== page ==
Sadly lacking in knowledge of Judaism, learning more about Jewish customs and traditions was incredibly compelling and enlightening for me. A glossary is included at the end of the book for help with some of the terminology. The author skillfully weaves those customs and traditions along with historic details involving Jewish immigration during that time into the story. He also touches on the racist themes of the World’s Fair and how The White City wasn’t the utopia the organizers portrayed.

This novel is dark and disturbing at times, but it’s also a beautiful story of love, friendship, community, and justice. As a trigger warning, it doesn’t shy away from the ugliness of anti-Semitism and social inequities so be prepared. I can’t wait to see what this author does next – he’s been on my auto-buy list for years.

I received a complimentary copy of this book from the publisher through NetGalley.  Opinions expressed in this review are completely my own.

Football Game and #AmWatching

If you celebrate Labor Day, hope everyone is enjoying this long holiday weekend. We spent it in Charlotte visiting family and attending the Clemson-Georgia football game Saturday night. Hubby and I earned our graduate degrees from Clemson University, and a business associate of his got us tickets. Our oldest son is all about sports, so he flew down and met us. Lots of energy, plenty of good-natured ribbing between most fans, and perfect weather. Here are some pics from the game. Those skydivers always amaze me the way they can land on the 50 yard line. Skydiving is something that’s on my bucket list, and I’m determined to give it a try.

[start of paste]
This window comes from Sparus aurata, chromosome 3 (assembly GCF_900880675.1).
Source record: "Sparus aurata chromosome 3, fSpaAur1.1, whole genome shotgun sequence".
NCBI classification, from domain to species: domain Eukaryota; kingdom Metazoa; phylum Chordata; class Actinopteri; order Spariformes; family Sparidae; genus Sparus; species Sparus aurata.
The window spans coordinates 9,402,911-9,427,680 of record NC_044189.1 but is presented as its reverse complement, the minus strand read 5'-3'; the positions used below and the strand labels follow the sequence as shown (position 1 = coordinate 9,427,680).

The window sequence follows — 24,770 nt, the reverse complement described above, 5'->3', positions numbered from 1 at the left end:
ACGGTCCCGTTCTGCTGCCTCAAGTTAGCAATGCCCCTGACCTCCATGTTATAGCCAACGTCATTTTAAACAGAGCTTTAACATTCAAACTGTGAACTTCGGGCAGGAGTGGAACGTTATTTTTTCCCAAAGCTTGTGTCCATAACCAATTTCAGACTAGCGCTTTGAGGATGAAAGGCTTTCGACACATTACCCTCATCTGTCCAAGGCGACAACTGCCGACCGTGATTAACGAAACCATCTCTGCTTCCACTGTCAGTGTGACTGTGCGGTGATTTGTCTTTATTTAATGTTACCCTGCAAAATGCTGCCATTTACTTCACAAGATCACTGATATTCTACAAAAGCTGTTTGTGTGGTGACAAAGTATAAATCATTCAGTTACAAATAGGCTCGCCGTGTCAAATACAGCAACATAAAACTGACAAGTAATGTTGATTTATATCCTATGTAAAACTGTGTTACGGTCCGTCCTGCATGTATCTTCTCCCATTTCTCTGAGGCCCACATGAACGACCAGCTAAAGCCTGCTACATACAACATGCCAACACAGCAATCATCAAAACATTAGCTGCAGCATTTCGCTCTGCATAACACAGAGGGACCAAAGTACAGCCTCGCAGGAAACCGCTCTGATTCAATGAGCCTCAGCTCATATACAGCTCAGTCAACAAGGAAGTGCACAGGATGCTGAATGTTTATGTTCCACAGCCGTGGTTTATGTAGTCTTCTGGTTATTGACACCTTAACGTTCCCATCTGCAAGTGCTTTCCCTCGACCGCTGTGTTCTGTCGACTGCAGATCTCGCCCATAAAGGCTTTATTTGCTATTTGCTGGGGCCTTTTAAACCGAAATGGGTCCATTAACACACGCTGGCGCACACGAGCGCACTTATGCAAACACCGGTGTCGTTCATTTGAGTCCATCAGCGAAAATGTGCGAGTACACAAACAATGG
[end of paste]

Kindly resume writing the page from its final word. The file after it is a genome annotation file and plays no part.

You notice above I said “most” fans. There’s always one who takes it all too seriously and tries to start things with fans from the other team. We had two within three rows of us. One nearly got thrown out – have no idea why they didn’t insist he leave – and the other sat directly in front of us. The sad thing was the little boy sitting beside him (not his father) who had to witness all the bad sportsmanship and immature behavior.

Hubby and I started watching Succession last week – aging patriarch of a business empire, four ambitious adult children, one trying to force out the father so he can take over, division of family loyalties, lots of backstabbing and manipulation – you get the picture. There’s not one likeable character on the whole show, but we’re hooked. Two seasons are on HBO Max right now, and I think a third is being released soon.

Wishing you all a great week!